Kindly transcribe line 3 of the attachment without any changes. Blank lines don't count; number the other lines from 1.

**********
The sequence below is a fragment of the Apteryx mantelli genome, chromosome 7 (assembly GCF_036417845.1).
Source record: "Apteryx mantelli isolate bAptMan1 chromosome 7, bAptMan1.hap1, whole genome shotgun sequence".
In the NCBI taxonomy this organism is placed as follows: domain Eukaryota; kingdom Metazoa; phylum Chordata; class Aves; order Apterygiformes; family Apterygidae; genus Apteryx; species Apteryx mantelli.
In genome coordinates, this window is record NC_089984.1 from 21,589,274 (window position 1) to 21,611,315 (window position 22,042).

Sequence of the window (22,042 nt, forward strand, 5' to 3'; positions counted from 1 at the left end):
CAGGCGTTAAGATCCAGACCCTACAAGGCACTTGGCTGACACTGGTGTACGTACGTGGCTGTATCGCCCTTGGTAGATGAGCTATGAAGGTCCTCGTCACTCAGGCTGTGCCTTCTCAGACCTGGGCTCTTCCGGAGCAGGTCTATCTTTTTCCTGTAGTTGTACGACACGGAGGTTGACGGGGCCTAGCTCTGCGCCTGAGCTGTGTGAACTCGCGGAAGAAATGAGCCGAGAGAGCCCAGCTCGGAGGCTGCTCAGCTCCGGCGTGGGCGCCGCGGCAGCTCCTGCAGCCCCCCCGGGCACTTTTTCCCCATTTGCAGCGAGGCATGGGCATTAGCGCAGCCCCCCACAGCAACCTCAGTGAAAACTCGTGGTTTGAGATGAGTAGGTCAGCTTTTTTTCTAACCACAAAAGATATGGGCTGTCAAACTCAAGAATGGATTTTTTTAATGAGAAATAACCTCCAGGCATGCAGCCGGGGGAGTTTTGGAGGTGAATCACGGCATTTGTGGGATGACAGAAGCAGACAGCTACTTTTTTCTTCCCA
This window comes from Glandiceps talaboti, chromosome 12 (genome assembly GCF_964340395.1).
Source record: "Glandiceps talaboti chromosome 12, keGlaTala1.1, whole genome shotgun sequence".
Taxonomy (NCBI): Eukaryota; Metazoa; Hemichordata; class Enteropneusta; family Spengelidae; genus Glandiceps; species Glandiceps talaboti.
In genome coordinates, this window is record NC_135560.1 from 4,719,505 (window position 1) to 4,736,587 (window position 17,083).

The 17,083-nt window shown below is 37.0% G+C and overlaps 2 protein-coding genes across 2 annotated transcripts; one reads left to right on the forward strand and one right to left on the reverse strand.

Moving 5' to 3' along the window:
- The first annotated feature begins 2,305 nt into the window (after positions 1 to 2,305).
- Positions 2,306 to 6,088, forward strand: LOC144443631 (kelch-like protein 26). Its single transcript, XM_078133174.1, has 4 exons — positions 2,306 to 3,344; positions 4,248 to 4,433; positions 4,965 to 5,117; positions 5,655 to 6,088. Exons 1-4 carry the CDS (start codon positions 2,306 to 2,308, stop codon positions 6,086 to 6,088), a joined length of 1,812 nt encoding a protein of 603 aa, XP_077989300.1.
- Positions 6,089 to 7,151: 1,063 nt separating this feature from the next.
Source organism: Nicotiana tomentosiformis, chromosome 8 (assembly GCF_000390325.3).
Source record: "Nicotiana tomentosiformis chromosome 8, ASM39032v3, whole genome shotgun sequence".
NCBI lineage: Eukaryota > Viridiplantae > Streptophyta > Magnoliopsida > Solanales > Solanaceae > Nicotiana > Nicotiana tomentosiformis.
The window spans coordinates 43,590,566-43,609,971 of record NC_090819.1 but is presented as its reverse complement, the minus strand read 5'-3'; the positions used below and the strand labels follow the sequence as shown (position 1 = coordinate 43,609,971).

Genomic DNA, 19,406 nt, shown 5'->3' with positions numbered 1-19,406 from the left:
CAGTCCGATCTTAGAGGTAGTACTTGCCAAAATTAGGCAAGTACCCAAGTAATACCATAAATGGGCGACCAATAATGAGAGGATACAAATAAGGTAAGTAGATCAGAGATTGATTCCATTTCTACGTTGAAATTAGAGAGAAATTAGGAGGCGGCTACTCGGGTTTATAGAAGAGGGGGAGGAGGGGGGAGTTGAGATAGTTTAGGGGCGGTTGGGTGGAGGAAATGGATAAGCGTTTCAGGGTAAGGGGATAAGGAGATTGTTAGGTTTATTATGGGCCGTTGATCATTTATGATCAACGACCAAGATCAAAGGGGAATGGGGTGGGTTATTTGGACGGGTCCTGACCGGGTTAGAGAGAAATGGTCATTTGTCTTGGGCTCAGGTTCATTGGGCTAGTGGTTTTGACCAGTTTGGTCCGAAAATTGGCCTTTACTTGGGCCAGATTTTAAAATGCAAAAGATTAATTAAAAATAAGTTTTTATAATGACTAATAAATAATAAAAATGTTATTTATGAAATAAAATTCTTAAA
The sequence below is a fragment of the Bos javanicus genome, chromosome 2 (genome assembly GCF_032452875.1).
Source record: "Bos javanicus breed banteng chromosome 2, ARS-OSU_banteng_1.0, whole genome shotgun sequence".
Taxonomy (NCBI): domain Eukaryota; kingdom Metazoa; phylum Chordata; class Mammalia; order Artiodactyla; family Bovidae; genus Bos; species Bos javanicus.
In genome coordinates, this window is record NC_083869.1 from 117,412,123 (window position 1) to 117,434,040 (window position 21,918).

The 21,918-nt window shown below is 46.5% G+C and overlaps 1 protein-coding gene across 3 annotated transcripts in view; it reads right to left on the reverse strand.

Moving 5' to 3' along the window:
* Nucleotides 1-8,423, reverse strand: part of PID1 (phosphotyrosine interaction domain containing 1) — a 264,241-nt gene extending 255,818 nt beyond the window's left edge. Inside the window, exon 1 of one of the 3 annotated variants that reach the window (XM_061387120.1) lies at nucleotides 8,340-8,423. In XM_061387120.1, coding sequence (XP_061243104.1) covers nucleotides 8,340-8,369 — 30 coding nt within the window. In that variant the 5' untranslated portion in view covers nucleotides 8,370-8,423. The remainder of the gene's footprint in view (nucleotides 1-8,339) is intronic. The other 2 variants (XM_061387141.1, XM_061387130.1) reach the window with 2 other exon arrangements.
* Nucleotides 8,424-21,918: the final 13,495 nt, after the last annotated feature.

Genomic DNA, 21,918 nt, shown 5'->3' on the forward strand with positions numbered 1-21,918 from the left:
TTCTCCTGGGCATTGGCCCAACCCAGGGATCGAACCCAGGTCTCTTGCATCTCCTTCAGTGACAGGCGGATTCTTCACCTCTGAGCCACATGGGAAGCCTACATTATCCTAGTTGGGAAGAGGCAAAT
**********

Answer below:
In the NCBI taxonomy this organism is placed as follows: domain Eukaryota; kingdom Metazoa; phylum Chordata; class Aves; order Apterygiformes; family Apterygidae; genus Apteryx; species Apteryx mantelli.